From the simplest task of signing up through http://www.alz.org/join_the_cause_advocacy.asp to get advocacy action alerts via email all the way to more personal, direct tasks such as scheduling in-district visits with your congressman and/or his staff to discuss your concerns and what you expect from them as a resident/voter. The action alerts are great. When you have time to open the email in the comfort of your own home you will be directed to a simple form asking for your basic information and it sends it to your appointed Representative.  The more direct approach is more meaningful for  obvious reasons. They see a face. They hear your story.  They see a voter, in their district, reaching out and saying they need their support.

How do you balance it all? What advice would you give someone who is trying to balance caregiving and advocacy?
Balance… I don’t think there is a true balance with Alzheimer’s disease and other forms of dementia when you are the caregiver. The struggles are ever changing and the demands come up when you least expect it. I think it is up to each of us, as a caregiver, to know our limits. To know what we need to stay sane and be able to perform in our many rolls in this life. For me, being a single mom, being responsible for my own Grandma with end-stage Alzheimer’s disease, having a full time career and personal business, it’s the craziness that keeps me going. It’s knowing that this life wouldn’t be this way if I couldn’t handle it. For me the sub-committee I founded, YAAA!, and my volunteer work keeps my head afloat. I know that I am doing all I can do.  For my Grandpa and Grandma it’s too late. But I know my work will pay off for our future. Knowing that is enough for me to stay active and involved in the fight against Alzheimer’s and other dementias.

Advocacy Work or Advocacy Work?

I want to help people like me. People who are doggy paddling their way through this horrible mess. I suppose I feel like my dad and I have had to figure things out the really, really hard way……. so why not pass along the lessons we’ve learned.

TIP#4,592,569: When you’re with your parent, live in their world, talk to them in their language and carry wet wipes. Always carry wet wipes.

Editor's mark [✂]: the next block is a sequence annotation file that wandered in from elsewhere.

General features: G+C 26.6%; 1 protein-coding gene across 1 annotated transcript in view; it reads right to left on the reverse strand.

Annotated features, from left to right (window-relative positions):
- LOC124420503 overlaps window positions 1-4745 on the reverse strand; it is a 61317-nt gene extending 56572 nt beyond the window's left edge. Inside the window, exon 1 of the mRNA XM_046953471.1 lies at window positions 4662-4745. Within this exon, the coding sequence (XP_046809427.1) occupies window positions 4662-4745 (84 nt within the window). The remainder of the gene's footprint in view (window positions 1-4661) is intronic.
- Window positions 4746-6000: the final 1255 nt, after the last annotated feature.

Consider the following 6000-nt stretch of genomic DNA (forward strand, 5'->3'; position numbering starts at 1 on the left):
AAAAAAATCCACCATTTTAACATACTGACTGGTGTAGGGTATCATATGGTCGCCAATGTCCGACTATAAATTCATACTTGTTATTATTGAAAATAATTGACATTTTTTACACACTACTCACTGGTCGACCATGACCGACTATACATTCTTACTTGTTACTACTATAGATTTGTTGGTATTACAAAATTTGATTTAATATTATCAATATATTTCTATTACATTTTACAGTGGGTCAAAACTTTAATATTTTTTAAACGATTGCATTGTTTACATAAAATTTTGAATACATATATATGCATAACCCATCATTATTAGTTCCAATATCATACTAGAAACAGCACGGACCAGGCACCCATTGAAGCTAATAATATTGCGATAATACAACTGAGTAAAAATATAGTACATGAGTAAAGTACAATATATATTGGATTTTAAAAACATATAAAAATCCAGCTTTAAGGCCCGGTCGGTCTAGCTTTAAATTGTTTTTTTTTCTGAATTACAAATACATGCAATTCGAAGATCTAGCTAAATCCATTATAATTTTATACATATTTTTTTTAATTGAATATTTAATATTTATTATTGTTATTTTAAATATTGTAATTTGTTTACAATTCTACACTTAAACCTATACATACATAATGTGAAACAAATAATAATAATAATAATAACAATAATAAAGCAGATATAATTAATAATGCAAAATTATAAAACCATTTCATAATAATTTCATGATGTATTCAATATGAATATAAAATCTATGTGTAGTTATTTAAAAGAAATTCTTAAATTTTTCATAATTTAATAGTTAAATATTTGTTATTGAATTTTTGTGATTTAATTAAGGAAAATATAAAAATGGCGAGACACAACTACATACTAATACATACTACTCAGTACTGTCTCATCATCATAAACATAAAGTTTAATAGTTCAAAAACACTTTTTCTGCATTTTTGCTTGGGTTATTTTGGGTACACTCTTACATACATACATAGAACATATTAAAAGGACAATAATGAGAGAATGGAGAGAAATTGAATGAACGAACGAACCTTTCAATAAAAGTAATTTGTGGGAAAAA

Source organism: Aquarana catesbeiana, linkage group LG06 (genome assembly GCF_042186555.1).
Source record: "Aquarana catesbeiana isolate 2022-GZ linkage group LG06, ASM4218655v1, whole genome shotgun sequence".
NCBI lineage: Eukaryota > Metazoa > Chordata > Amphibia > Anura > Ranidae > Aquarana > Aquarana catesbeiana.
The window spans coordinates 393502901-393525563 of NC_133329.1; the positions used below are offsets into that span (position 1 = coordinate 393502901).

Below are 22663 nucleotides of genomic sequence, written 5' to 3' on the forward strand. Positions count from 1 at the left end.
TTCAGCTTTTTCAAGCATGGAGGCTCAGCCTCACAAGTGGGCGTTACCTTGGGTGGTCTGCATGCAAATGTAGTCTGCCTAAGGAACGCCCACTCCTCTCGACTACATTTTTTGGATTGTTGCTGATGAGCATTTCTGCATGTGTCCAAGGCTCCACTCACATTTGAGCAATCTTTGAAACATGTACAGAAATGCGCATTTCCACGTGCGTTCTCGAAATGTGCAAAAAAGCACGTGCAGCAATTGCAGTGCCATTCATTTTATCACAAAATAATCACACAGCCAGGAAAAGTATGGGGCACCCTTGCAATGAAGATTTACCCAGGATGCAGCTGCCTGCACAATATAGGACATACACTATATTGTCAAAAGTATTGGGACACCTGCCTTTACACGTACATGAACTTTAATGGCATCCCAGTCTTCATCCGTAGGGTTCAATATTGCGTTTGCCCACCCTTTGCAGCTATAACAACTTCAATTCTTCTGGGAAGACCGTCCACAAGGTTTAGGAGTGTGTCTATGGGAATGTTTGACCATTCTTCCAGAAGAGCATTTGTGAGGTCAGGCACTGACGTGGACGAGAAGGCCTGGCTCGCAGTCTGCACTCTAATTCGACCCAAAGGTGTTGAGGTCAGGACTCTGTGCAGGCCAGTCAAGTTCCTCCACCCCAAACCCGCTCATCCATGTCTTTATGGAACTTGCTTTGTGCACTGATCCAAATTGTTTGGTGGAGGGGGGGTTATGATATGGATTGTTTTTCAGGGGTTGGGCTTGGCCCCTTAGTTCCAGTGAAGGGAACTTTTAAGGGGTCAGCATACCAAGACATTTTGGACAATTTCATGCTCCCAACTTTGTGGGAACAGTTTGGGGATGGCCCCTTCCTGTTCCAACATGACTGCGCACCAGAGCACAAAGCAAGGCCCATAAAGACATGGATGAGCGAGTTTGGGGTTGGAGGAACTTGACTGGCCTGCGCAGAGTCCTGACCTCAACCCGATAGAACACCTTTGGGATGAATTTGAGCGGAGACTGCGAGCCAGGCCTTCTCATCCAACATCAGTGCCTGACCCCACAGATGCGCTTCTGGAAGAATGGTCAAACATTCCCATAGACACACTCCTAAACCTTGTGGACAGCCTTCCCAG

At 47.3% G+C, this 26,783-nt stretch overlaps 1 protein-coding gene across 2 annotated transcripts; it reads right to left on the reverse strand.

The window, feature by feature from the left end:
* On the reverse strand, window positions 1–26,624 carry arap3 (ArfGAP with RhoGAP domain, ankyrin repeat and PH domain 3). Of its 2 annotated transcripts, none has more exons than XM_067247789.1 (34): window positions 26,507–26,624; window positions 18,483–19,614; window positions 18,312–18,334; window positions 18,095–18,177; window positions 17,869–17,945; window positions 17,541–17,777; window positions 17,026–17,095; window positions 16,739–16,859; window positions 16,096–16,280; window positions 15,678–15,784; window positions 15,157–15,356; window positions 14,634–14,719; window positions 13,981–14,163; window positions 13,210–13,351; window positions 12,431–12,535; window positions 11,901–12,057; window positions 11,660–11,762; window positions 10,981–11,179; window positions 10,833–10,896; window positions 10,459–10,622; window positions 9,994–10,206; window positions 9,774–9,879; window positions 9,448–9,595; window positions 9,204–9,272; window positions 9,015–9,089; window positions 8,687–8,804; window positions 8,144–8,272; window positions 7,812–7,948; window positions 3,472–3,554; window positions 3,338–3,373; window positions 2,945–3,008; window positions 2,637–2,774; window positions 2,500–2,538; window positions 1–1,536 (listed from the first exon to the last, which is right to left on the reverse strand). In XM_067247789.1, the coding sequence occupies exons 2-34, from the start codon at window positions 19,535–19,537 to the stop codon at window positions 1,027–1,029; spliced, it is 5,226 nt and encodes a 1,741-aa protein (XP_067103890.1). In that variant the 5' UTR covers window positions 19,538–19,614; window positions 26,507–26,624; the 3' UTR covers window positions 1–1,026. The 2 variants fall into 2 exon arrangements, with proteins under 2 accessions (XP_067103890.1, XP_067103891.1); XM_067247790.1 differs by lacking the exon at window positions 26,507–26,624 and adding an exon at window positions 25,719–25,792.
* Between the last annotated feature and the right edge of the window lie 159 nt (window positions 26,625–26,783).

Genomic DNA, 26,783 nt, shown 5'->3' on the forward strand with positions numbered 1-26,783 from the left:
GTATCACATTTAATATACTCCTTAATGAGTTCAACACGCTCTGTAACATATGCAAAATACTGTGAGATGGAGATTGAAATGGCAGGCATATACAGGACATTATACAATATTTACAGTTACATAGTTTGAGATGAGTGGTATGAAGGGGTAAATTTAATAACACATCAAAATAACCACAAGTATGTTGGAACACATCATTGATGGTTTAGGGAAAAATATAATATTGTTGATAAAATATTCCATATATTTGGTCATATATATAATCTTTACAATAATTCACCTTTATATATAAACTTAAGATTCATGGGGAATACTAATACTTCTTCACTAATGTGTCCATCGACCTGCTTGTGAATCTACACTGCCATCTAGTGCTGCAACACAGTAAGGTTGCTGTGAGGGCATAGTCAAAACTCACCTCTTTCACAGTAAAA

That’s sort of the point of this blog. Share my story. Pass along the info I’ve learned……………….. make life just a little bit easier for someone else. Stuff like that.

A few months ago, I joined a group called YAAA! Young Advocates for the Alzheimer’s Association. The group was formed to advocate change at the federal level……………………… this means contacting your local representative, talking to them about the disease, sharing your story, etc…………………….. I’ve written to my representative a few times………….. to very little avail. I initially received a kind response from his press person—a good sign. I emailed her maybe 2 or 3 times since that first email and in her last response, she told me to send my messages to their general email address………………. from there, it will be distributed to the appropriate person (hopefully, their healthcare liaison………… still, I wonder if the intern will see my name and just hit “delete”).

Maybe Justice for the demented is demented herself. And blind. Or something.

So, I’m frustrated. OK, and a little angry. I pay taxes. I am a law abiding citizen. I have never been a burden to the system. So when I actually need this person to pay attention to me, I’m redirected to a “Write Your Rep!” link. Really? Seriously?

Dude, why don’t you meet my mother? Why don’t you see how draining this disease is on one of your constituents? Why don’t you walk in our shoes for an hour and try to understand why we need funding for this disease and other types of dementias.